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Edited by Hava Tirosh-Samuelson and Aaron W. Hughes

This anthology of original essays reflects on the future of Jewish philosophy in light of the Library of Contemporary Jewish Philosophers (Brill, 2013-2018). The volume assesses the strengths of Jewish philosophy, explores the place of Jewish philosophy within the Western academy as a critique of and contribution to the discipline of philosophy, and showcases the relevance of Jewish philosophy to contemporary Jewish culture. The volume argues that Jewish philosophy is more vibrant, diverse, and culturally significant than its public image implies. Special attention is paid to the interdisciplinary nature of Jewish philosophy, the institutional settings for generating Jewish philosophy, and the contribution of philosophizing to contemporary Jewish self-understanding.
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The Evolution of al-Ḥarizi’s Taḥkemoni

Cambridge Genizah Studies Series Volume 9

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Michael Rand

Michael Rand’s The Evolution of al-Ḥarizi’s Taḥkemoni investigates the stages whereby the text of al-Ḥarizi’s maqama collection as we currently know it, on the basis of manuscripts (and the editio princeps), came into being during al-Ḥarizi’s travels in the East over the course of approximately the last ten years of his life. The discussion is based on a close examination of the textual evidence, the investigation of a number of relevant literary motifs, and a comparison to al-Ḥarizi’s model, the Maqāmāt of al-Ḥarīrī. The book includes a catalogue of fragments of the Taḥkemoni in the Genizah and Firkovitch IIA collections, and some previously unpublished material that can reasonably be claimed to belong to a heretofore unattested version of the Taḥkemoni.
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Edited by Lily Kahn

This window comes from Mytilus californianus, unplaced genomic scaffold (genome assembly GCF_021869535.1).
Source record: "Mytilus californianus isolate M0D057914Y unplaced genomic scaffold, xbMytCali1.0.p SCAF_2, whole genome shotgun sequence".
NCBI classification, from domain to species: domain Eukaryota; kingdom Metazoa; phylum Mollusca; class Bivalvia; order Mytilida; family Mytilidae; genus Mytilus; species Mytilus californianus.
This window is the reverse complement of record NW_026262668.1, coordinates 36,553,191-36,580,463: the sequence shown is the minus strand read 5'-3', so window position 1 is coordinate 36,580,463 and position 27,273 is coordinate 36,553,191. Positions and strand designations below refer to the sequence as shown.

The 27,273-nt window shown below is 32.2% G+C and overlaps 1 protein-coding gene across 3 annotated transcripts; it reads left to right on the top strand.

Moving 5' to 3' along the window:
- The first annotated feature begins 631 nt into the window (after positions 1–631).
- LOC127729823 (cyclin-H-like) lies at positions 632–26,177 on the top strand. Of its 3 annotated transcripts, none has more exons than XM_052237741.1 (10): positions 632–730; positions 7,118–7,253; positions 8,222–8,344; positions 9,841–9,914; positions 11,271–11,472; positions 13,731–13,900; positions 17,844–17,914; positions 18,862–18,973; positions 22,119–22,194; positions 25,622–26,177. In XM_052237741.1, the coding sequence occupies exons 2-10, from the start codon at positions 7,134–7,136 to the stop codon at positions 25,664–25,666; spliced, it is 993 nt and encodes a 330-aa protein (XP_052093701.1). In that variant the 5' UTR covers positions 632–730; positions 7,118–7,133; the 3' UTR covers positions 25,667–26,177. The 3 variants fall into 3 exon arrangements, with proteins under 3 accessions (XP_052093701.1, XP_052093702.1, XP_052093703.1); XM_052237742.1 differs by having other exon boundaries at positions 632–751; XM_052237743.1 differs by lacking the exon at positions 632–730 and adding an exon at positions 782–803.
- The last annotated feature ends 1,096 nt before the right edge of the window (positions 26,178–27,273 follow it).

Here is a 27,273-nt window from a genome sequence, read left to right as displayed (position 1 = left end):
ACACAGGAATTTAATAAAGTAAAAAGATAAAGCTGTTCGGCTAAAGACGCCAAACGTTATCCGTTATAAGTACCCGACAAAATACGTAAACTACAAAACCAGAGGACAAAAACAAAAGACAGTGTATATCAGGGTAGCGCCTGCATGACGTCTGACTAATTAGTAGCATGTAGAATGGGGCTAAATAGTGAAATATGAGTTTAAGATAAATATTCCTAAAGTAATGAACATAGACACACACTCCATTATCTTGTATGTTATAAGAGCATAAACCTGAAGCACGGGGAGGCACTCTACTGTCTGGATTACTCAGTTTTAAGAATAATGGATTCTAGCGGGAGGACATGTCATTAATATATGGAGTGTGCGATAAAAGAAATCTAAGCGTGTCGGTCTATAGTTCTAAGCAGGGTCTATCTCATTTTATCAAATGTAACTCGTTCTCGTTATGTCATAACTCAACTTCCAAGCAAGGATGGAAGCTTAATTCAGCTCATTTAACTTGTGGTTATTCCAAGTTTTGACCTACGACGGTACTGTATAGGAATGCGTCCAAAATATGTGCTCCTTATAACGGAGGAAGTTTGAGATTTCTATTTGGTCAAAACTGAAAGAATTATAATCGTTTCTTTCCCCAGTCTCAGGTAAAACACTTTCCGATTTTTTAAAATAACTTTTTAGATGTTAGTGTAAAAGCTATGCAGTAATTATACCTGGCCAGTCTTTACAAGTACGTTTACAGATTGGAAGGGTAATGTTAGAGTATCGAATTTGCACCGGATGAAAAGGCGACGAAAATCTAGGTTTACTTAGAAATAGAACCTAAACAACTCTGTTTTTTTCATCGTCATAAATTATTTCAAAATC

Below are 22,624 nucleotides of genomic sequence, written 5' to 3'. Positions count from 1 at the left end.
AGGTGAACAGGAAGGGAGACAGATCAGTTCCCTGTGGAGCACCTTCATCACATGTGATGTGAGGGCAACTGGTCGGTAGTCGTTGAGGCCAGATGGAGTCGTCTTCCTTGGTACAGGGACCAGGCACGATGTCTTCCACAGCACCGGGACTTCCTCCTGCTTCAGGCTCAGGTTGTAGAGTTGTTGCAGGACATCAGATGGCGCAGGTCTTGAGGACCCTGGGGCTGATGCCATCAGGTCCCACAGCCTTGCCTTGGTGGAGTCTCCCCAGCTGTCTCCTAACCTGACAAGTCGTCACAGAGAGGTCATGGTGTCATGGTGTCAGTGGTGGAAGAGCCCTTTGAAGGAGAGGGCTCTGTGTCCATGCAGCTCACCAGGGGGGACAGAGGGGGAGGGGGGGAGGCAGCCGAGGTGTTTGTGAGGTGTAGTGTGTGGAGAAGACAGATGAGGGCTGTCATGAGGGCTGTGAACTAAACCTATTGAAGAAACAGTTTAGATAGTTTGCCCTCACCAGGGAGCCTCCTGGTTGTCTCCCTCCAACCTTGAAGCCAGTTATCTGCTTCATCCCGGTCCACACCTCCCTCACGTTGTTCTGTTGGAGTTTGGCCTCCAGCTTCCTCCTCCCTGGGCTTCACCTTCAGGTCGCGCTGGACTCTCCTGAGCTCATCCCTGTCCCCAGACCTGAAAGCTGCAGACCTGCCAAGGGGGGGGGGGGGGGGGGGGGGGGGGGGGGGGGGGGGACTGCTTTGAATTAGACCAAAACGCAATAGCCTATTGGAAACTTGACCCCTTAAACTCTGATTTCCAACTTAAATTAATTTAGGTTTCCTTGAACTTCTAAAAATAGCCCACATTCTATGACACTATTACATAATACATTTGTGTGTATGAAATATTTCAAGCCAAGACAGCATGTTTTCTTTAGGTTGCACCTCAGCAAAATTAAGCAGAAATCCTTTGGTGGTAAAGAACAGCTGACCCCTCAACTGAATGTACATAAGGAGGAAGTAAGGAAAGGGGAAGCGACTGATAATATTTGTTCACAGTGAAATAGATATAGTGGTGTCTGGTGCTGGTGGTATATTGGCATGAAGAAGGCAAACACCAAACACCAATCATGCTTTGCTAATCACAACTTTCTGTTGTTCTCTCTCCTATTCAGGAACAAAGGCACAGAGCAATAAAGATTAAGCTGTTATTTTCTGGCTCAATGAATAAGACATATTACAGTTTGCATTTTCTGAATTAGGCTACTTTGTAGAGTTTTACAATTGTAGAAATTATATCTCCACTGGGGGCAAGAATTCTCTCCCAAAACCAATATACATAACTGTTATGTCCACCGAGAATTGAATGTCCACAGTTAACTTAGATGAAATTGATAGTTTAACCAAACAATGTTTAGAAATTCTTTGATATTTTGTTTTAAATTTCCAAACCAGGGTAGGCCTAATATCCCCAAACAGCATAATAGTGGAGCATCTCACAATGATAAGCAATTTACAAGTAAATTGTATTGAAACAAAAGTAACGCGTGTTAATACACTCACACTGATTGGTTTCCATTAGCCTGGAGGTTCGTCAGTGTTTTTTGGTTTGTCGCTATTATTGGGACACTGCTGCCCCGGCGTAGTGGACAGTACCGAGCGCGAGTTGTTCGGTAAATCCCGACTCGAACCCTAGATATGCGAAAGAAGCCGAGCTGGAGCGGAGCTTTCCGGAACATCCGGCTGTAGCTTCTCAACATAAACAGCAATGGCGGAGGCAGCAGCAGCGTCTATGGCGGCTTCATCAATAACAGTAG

Jewish Languages in Historical Perspective is devoted to the diverse array of spoken and written language varieties that have been employed by Jews in the Diaspora from antiquity until the twenty-first century. It focuses on the following five key themes: Jewish languages in dialogue with sacred Jewish texts, Jewish languages in contact with the co-territorial non-Jewish languages, Jewish vernacular traditions, the status of Jewish languages in the twenty-first century, and theoretical issues relating to Jewish language research. This volume includes case studies on a wide range of Jewish languages both historical and modern and devotes attention to lesser known varieties such as Jewish Berber, Judeo-Italian, and Karaim in addition to the more familiar Aramaic, Judeo-Arabic, Yiddish, and Ladino.
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Rachel Hachlili

The Menorah, the ancient seven-armed candelabrum, was the most important Jewish symbol both in the Land of Israel and the Diaspora. The menorah was the most important of the Temple vessels and it also came to symbolize Judaism, when it was necessary to distinguish synagogues and Jewish tombs from Christian or pagan structures. This book is a continuation of Hachlili's earlier comprehensive study, The Menorah, the Ancient Seven-armed Candelabrum: Origin, Form and Significance. Brill, 2001. It entails the compilation and study of the material of the past two decades, presenting the theme of the menorah, focusing on its development, form, meaning, significance, and symbolism in antiquity.
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Sources and Interpretation in Ancient Judaism

Studies for Tal Ilan at Sixty

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Edited by Meron Piotrkowski, Geoffrey Herman and Saskia Doenitz

Sources and Interpretation in Ancient Judaism: Studies for Tal Ilan at Sixty, a collection of studies by 14 scholars, is designed to honor an outstanding scholar in the field of Ancient Judaism, Tal Ilan. These studies reflect realms within the broad field of Ancient Judaism that are central to Ilan’s scholarship: Second Temple literary sources and history, Gender, Jewish papyrology and rabbinic literature. The studies within this volume are of an interdisciplinary nature, offering new readings and interpretations of known sources such as Josephus and rabbinic texts, but also introducing the reader to an entirely new body of sources, namely Jewish papyri. The volume therefore aims to introduce specialists and non-specialists to new fields of research.
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Matthew S. Goldstone and Lawrence H. Schiffman